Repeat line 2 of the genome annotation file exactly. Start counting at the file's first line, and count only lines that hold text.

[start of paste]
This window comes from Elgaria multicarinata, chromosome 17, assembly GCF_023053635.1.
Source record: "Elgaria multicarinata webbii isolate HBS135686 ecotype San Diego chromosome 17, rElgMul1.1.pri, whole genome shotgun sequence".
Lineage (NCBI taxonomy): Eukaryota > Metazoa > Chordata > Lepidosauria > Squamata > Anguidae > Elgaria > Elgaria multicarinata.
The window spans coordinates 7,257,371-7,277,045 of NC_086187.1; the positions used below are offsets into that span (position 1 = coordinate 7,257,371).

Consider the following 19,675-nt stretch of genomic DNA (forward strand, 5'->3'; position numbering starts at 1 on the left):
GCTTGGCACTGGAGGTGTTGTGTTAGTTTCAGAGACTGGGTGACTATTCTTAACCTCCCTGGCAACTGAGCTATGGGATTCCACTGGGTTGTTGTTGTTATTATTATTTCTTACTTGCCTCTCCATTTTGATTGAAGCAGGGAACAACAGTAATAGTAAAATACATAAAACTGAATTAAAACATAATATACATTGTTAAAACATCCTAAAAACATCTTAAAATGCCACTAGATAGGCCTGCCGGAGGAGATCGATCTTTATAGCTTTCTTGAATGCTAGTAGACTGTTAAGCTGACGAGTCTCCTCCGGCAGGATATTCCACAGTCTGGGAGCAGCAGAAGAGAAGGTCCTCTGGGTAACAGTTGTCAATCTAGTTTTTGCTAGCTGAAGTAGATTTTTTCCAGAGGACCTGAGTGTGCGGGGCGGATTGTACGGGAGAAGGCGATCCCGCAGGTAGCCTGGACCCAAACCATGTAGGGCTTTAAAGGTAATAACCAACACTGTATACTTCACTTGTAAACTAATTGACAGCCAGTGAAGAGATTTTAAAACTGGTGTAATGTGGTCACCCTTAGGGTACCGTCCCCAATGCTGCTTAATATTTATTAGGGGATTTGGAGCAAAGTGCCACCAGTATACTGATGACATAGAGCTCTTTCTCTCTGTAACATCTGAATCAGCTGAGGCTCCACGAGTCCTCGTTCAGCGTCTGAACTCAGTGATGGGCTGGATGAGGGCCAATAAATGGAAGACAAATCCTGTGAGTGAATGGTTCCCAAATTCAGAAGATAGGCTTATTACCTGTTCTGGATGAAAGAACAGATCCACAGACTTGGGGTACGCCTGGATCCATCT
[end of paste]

Source record: "Elgaria multicarinata webbii isolate HBS135686 ecotype San Diego chromosome 17, rElgMul1.1.pri, whole genome shotgun sequence".